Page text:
Heder, Steve. 2018. “CAMBODIA-VIETNAM: Special Relationship against Hostile and Unfriendly Forces.” Southeast Asian Affairs, January, 113–31. https://nduezproxy.idm.oclc.org/login?url=http://search.ebscohost.com/login.aspx? direct=true&db=tsh&AN=129245270&site=eds-live&scope=site.

Herring, George. The American Century & Beyond. U.S. Foreign Relations, 1893-2014. (Oxford University Press, Second Edition 2017). 

“History.” 2011. Cambodia Country Review, July, 6–8. https://nduezproxy.idm.oclc.org/login?url=http://search.ebscohost.com/login.aspx?direct=true&db=buh&AN=58451458&site=eds-live&scope=site.

Karsh, Jason. 1990. “The Khmer Rouge: A Dubious Role in Cambodia’s Future.” Harvard International Review 13 (1): 34–36. https://nduezproxy.idm.oclc.org/login?url=http://search.ebscohost.com/login.aspx?direct=true&db=ofs&AN=9701144215&site=eds-live&scope=site.

Leifer, Michael. 1975. “The International Dimensions of the Cambodian Conflict.” International Affairs 51 (4): 531. https://nduezproxy.idm.oclc.org/login?url=http://search.ebscohost.com/login.aspx?direct=true&db=buh&AN=4700931&site=eds-live&scope=site.

Owen, Taylor, and Ben Kiernan. 2006. “Bombs Over Cambodia.” Walrus 3 (8): 62–69. https://nduezproxy.idm.oclc.org/login?url=http://search.ebscohost.com/login.aspx?direct=true&db=ofs&AN=504235736&site=eds-live&scope=site.

Schell, Orville. 1970. “Cambodian Civil War.” New Republic 162 (23): 12–14. https://nduezproxy.idm.oclc.org/login?url=http://search.ebscohost.com/login.aspx?direct=true&db=tsh&AN=10523457&site=eds-live&scope=site.

>Sihanouk, Norodom. 1970. Foreign Affairs 49 (1): 1–10.   https://nduezproxy.idm.oclc.org/login?url=http://search.ebscohost.com/login.aspx?direct=true&db=mth&AN=5804693&site=eds-live&scope=site.

Silove, Nina. 2016. “The Pivot before the Pivot: U.S. Strategy to Preserve the Power Balance in Asia,” no. 4: 45. https://nduezproxy.idm.oclc.org/login?url=http://search.ebscohost.com/login.aspx?direct=true&db=edspmu&AN=edspmu.S153148041640001X&site=eds-live&scope=site.

Strangio, Sebastian. 2017. “Cambodia Turns Against the U.S. as Hun Sen’s Political Crackdown Widens.” World Politics Review (19446284), September, 1–4. https://nduezproxy.idm.oclc.org/login?url=http://search.ebscohost.com/login.aspx?direct=true&db=wpr&AN=125444864&site=eds-live&scope=site.

Stehle, Barbara. 2013. “Tuol Sleng Museum of Genocide Crimes.” Interventions/Adaptive Reuse: Int/AR 4 (January): 48–57. https://nduezproxy.idm.oclc.org/login?url=http://search.ebscohost.com/login.aspx?direct=true&db=ofs&AN=101635341&site=eds-live&scope=site.

United States White House Office. 2017. National Security Strategy. http://www.whitehouse.gov.

Var, Veasna. 2017. “Security Issues and Challenges for Cambodia: Domestic and Regional.” Korean Journal of Defense Analysis 29 (2): 287–311. https://nduezproxy.idm.oclc.org/login?url=http://search.ebscohost.com/login.aspx?direct=true&db=tsh&AN=123380184&site=eds- live&scope=site.

End Notes

[i] Jason Karsch. 1990. “The Khmer Rouge: A Dubious Role in Cambodia’s Future.” Harvard International Review 13 (1): 34–36.

[ii] George Herring. The American Century & Beyond. U.S. Foreign Relations, 1893-2014. (Oxford University Press, Second Edition 2017).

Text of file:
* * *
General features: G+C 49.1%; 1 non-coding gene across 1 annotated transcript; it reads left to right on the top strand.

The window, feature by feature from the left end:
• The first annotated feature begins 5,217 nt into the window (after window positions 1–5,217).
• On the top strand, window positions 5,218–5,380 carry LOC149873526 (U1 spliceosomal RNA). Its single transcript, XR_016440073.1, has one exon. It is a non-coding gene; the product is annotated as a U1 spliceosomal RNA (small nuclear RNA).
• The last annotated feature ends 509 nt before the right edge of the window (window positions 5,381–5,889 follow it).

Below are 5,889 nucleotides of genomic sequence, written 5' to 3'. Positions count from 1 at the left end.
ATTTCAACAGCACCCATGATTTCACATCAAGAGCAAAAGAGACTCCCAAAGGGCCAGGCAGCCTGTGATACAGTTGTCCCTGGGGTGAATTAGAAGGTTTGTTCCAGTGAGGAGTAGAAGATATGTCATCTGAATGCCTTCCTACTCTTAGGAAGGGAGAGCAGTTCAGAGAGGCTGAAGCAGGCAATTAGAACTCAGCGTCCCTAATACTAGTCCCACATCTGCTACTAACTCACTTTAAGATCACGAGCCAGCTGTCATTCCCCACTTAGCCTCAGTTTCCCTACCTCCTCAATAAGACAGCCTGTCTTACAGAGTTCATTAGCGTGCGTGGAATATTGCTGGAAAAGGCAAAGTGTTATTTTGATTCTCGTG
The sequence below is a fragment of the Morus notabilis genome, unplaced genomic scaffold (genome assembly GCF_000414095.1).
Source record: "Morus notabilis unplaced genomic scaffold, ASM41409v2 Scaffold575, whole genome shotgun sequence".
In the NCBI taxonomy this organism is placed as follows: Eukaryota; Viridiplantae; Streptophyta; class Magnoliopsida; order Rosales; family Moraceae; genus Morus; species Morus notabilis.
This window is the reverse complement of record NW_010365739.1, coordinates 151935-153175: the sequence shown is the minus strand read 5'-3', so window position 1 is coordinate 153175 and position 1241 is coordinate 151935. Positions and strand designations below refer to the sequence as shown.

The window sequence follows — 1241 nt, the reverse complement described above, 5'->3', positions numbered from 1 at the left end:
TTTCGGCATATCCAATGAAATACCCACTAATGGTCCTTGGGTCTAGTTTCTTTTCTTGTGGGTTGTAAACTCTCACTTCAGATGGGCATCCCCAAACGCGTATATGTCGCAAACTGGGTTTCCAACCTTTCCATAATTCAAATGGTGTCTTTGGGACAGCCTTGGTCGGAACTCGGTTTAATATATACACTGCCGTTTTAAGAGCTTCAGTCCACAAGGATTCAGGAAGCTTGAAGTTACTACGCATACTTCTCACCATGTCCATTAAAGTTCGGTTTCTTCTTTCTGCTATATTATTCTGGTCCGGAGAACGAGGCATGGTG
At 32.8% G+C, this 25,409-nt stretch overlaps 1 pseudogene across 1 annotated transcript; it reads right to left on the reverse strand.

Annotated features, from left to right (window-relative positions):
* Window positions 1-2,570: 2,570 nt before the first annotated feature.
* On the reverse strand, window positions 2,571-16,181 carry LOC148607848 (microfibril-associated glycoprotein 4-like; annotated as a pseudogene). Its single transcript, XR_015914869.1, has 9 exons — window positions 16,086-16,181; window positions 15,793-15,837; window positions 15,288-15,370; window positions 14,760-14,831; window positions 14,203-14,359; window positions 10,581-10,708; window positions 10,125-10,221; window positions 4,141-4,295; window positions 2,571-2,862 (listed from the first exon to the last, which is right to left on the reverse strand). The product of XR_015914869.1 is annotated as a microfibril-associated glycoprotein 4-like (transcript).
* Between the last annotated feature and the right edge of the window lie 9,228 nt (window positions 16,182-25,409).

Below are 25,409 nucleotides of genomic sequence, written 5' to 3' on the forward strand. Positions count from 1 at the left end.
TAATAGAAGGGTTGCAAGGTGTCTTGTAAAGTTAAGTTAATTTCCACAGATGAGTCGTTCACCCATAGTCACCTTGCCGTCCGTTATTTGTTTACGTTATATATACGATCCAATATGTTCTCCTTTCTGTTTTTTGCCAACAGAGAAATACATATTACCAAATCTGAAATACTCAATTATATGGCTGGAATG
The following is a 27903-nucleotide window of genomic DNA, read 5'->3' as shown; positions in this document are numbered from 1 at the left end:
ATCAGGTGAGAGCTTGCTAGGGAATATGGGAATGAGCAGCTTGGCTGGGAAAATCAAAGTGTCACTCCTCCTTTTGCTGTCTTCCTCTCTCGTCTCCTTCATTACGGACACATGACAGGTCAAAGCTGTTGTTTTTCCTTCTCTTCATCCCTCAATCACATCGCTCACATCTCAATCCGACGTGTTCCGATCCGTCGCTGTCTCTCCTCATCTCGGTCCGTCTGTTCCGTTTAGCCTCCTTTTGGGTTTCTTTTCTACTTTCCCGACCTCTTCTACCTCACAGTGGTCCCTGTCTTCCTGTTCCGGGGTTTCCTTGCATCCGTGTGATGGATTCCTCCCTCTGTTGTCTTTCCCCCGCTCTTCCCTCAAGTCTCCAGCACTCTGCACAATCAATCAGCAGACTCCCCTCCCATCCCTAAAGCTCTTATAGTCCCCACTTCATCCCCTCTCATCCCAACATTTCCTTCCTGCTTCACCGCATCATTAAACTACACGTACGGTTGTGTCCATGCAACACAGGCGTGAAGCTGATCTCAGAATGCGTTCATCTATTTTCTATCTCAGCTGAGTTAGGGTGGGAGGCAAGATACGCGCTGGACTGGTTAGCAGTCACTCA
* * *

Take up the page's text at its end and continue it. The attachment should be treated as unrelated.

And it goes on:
[iii] Griffiths, Rhys. 2017. “National Gallery Cambodia.” History Today 67 (5): 78

[iv] “History.” 2011. Cambodia Country Review, July, 6–8.

[v] Ibid.

[vi] Ibid.

[vii] Peter Drivas. 2011. “The Cambodian Incursion Revisited.” International Social Science Review 86 (3/4): p. 140.

[viii] Norodom Sihanouk. 1970. Foreign Affairs 49 (1): 1–10.  

[ix] Nina Silove. 2016. “The Pivot before the Pivot: U.S. Strategy to Preserve the Power Balance in Asia,” no. 4: 45.

[x] Engel, Preston, Lawrence (ed.s), America in the World: A History in Documents War with Spain to the War on Terror (Princeton University Press, 2014) p. 278.

[xi] Ibid. p. 279.

[xii] Taylor Owen, and Ben Kiernan. 2006. “Bombs Over Cambodia.” Walrus 3 (8): p. 63.

[xiii] Ibid. p. 62.

[xiv] Ibid. p. 62.

[xv] Nina Silove. 2016. “The Pivot before the Pivot: U.S. Strategy to Preserve the Power Balance in Asia,” no. 4: 45.

[xvi] United States White House Office. 2017. National Security Strategy.

[xvii] Ibid.

[xviii] Ibid.

[xix] Ibid. p. 46.

[xx] William Head. 2012. “Mayaguez: The Final Tragedy of the U.S. Involvement in the Vietnam War.” Journal of Third World Studies 29 (1): p. 57.

[xxi] Ibid. p. 59.

[xxii] Ibid. p. 67.

[xxiii] Ibid. p. 65.

[xxiv] Ibid. p. 57.

[xxv] George Herring. The American Century & Beyond. U.S. Foreign Relations, 1893-2014. p. 547.

[xxvi] Judah Grunstein. 2010. “America in the ‘Post-Pottery Barn Rule’ Era.” WPR Trend Lines.

[xxvii] United States White House Office. 2017. National Security Strategy. p. 42.

[xxviii] Sebastian Strangio. 2017. “Cambodia Turns Against the U.S. as Hun Sen’s Political Crackdown Widens.” World Politics Review (19446284), September, p. 1.

[xxix] Karen Coates., and Jerry Redfern. 2017. “In Call to Cancel Debt, Cambodia Asks: When War Is over, Who Cleans up the Mess?” The Christian Science Monitor.

[xxx] Ibid.

[xxxi] Sebastian Strangio. 2017. “Cambodia Turns Against the U.S. as Hun Sen’s Political Crackdown Widens.” World Politics Review (19446284), September, p. 1.

[xxxii] Var, Veasna. 2017. “Security Issues and Challenges for Cambodia: Domestic and Regional.” Korean Journal of Defense Analysis 29 (2): p. 291.